He said that the U133 whole human array is the company’s flagship product in expression, the market that represents the largest economic opportunity for Affymetrix. The company launched the U133 Plus 2.0, a whole-human-genome, single microarray, in October and Affymetrix says the chip is now publicly available.
Affymetrix this year will introduce a commercial version of an automated, high-throughput array platform that Fodor said includes its chips on 96 small “pegs” that are made to dip into 96-well microtiter plates.
The technology, Fodor said, will allow the company to break into high-volume markets such as compound profiling, molecular toxicol-ogy, and clinical trials.
The company currently manufactures its highest profile products at an 11-micron format. Fodor said that at a 5-micron format, such an “array of arrays” can hold 120 million data points.
While gene expression is the company’s core skill, it is also developing products for DNA analysis. For that market, Fodor said that the company last quarter began working with collaborators on a tool that it hopes will be able to simultaneously examine 100,000 markers across the human genome.
“Affymetrix is beginning to mature into an industry leader,” Fodor said. “Our goal is to provide the entire information content of the human genome, in different snapshots on these chips, into different marketplaces.”
The company, he said, has created a manufacturing infrastructure that today is only operating at 40 percent of its capacity. “We have huge leverage here,” said Fodor.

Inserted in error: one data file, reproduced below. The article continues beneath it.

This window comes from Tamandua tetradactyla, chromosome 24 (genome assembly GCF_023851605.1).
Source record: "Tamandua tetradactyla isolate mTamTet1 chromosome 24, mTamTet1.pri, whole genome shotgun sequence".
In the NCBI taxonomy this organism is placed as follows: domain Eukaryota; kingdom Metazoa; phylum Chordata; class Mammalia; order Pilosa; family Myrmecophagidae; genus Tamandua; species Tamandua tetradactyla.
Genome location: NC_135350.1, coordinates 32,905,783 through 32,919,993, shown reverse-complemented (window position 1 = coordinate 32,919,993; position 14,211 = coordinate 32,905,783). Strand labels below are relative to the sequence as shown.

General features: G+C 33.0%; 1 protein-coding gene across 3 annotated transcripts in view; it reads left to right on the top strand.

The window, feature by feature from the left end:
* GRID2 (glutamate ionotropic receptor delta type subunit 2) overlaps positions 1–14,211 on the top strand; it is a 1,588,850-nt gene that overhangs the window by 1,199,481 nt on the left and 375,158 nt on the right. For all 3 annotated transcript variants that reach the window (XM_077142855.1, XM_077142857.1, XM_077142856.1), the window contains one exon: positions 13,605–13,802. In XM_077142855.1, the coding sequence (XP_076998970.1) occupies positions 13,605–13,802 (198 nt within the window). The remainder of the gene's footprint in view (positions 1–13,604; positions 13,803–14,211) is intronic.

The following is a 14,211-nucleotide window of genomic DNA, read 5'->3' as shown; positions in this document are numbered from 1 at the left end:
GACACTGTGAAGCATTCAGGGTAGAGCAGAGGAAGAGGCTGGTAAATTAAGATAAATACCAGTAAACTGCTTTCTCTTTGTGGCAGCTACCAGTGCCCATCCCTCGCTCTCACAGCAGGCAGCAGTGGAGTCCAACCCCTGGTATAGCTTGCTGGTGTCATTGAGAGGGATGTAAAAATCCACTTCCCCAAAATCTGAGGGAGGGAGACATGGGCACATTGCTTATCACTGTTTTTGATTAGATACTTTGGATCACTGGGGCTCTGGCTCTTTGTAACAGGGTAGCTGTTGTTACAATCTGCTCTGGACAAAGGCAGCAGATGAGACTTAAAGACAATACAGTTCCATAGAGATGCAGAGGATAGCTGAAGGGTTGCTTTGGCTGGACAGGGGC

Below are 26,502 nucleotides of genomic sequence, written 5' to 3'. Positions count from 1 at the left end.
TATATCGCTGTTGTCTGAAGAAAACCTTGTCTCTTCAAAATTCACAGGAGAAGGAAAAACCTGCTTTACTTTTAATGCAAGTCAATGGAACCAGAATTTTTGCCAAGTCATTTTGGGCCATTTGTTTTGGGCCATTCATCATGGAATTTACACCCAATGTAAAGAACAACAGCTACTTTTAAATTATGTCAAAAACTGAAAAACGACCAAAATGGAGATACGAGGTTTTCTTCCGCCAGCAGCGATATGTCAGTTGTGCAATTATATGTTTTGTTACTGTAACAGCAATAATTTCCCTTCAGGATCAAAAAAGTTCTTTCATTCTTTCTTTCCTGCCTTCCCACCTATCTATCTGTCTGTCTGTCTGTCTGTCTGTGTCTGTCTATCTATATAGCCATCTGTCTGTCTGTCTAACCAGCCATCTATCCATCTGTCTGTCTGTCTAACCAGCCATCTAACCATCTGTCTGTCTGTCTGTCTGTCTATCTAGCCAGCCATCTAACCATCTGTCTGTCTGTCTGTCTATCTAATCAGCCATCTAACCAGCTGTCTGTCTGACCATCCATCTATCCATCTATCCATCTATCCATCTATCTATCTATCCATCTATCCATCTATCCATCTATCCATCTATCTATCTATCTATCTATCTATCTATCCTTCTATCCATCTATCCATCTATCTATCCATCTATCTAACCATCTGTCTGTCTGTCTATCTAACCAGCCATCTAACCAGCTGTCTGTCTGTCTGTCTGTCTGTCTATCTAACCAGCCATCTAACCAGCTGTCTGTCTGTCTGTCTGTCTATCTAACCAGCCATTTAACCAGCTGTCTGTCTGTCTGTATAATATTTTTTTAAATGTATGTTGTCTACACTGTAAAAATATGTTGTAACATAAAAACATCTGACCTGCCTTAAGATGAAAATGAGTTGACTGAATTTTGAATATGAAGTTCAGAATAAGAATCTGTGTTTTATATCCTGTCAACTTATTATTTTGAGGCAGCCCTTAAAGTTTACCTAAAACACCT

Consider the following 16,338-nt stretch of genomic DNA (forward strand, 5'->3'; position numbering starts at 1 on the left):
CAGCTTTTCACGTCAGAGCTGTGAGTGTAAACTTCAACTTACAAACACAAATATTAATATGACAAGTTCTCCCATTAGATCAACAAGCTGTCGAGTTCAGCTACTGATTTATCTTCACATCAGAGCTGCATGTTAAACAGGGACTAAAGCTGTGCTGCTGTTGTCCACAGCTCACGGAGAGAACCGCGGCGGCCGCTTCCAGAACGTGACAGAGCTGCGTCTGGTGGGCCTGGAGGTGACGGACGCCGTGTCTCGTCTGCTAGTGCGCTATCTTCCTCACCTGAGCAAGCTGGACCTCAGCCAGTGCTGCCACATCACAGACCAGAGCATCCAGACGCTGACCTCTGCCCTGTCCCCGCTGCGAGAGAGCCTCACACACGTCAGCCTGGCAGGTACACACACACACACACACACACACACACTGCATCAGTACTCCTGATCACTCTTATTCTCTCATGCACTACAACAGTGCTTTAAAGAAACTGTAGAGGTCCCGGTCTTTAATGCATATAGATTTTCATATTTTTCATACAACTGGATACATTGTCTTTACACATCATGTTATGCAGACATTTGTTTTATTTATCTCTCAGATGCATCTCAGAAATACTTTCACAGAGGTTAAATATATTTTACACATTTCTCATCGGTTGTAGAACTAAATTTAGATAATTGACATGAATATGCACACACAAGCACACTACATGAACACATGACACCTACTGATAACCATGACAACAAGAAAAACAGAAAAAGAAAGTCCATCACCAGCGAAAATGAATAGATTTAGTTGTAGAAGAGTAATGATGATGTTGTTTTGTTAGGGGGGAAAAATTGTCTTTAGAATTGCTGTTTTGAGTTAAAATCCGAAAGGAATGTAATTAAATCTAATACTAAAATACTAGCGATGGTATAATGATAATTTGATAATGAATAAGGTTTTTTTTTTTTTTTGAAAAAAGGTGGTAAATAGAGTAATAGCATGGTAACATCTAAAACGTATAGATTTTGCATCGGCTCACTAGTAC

Darlene Solomon, who was named senior vice president and director of Agilent Laboratories in October, said that her organization, Agilent’s central research organization, “will power Agilent’s future through breakthrough technologies.”
While a relative newcomer to the industry, Agilent, which uses inkjets to manufacture an “open” platform chip that can be read and measured on most current microarray technology, reached milestones of 100,000 microarrays manufactured in a year, and now lists 400 customers and an installed base of 200 scanners, Solomon said.
“This is a very exciting year for Agilent as we have seen really continued and increased migration to the Agilent microarray platform,” Solomon said. “Array volume this year reached a level 100,000 per year, and we have doubled our customer base.”
She said the company perceives the homebrew market as “starting to see the benefits of moving to commercial arrays.”